But perhaps it IS the lens we ‘have’ to look through in order to offer our authentic, unattached selves on the other side. Maybe success in these two together, creates an emergent new commodity.

    I’ve been using green cleaning products mostly through the last year. I don’t carry around a scent or a feeling or chemicals after I leave a home.
    This last week I got invited to house keep the ritzy ‘hotel style’ 5 suite lot down the road.
    Built into the cleared out estuary below a string of authentic west coast cabins, ‘Mom and Pop’ sending their laundry away, expecting certain standards, having a hard time staffing and communicating these expectations. Aging, sitting on a ‘gold mine losing shine’…
    I left these shifts, exhausted, woozy from the toxins of cleaning chemicals, paid less money and in general, asking a lot of questions about the opposing parallels.

    Although a lot of work to uncover, I think there is a way to offer both halves of commodity and limited edition. To get there, I think we have to be authentic, in ourselves and our expressions of sharing an experience, but also authentic to the earth.
    The Sharing Economy is built on a basis of trust among peers. We trust that one another will make better choices than the big man that has come before.
    As we learn to make choices, we can try our hands at offering different parts of an experience, or perhaps, working together there is a bright path where the work is shared.
    As you choose the puzzle pieces of your edition. Suzy next door chooses hers. We could have some of the same bread made by Peter down the road, our experiences may still be totally authentic!

  • I think what the vacation rental industry is experiencing is the age-old battle between the “investor” and the “artist”.

    Where the investor seeks maximum returns, and the artist seeks maximum connection. The problem you’re describing the investor (or Goliath) in this case, is the reality that authenticity can’t be mass produced.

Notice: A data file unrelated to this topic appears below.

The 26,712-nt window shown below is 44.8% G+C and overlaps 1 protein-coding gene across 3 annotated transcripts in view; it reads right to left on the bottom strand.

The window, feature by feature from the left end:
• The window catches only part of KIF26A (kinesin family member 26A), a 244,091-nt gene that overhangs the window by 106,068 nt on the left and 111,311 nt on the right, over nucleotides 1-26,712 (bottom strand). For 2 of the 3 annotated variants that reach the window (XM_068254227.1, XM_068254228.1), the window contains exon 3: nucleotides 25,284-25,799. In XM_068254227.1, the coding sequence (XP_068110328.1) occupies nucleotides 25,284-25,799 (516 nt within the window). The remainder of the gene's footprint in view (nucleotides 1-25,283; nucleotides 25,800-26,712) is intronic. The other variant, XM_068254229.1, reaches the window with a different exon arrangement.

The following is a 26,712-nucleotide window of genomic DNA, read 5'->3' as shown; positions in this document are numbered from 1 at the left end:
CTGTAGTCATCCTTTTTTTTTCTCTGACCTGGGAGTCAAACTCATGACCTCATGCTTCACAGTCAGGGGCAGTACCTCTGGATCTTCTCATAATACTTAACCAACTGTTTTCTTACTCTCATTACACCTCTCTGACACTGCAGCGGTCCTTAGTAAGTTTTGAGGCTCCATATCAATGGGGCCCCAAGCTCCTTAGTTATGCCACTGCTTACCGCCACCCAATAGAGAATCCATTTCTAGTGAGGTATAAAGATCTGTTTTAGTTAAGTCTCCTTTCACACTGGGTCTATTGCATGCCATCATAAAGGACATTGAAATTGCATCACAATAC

Authenticity is a distinct advantage of vacation rentals over hotels. Given the explosion of the industry as a whole, authenticity has become abundant, but can’t scale.

    My take-away is to avoid the forces of commoditization which is the arena of the “investor”/goliath, and leverage the industry’s greatest strength: authenticity. Lynn is a great example of whose “non-investor” mentality is an asset, not a liability.

    Tangibly, I think the way to accomplish this is not only through private branding, but by creating an entirely unique experience for guests.

    It’s easy to stand out when everyone else is looking to fit in.

    • Matt Landau

      I’m diggin this art/investor analogy.

      And also, remember that most people think David has to use the stone and the slingshot to fight Goliath. But he could also walk off and do his own thing in the woods where Goliath can’t venture. “Be like water my friend.”

  • Kirby Winfield

    well said. the analysts and pundits need to realize that a certain percentage of the most attractive VR properties will never become standardized or even broadly/easily available. and that’s OK!

    • Matt Landau

      Yes! I want to shout this from the mountaintops.

  • Karla

    Matt –

    LOTS of thoughts! I’m psyched, on fire! I
    need to settle down and compose a few thoughts articulately. I feel like
    I’m about to team up with The Force, as in the Passion Force.

    small IS tall. Heck, Mocko Jumbie’s should certainly know a thing or
    two about that. Lady Legs stood tall at ten feet. She still stands tall
    at 5’8.”

    The Little Engine that Could is
    another good book: “I think I can, I think I can…” FYI: C.S. Lewis
    (The Lion, the Witch, and the Wardrobe) said something to the effect of:
    A book written for children only is probably not a very good book.

    • Matt Landau


  • We are a property management company but we are trying to do a little bit of both (a commoditized limited edition). We have our standards (all kitchen must be furnished with X, Y and Z, all units have these consumable supplies (TP, Dish soap, etc), and all units have towels and linens, etc.

    Our area is exploding with growth and “investors” are coming to us and saying we want to build something to rent out and have you manage, what should we build?

    We used to say things like “building a 1 or 2 bedroom condo or 7+ bedroom house, those have the best ROI.” But we had one investor come in and build this amazing house that looks and feels like a barn (but it smells better and is a lot cleaner) and people went crazy for it. So now we tell investors just build something super unique and fun for families (target market for our area) and it will do well. (I don’t know if I can include a link or not, but if this works then here is where you can see “The Barn” and even take a 360 virtual tour: http://bearlakecabinrentals.com/the-barn

    • Matt Landau

      This barn story is so cool! You’re like, “just build whatever no one else would build.” The very essence of limited edition.

      I defined Limited Edition as INCLUDING commodity baseline standards. So wouldn’t what you are trying to do be simply Limited Edition Property Management?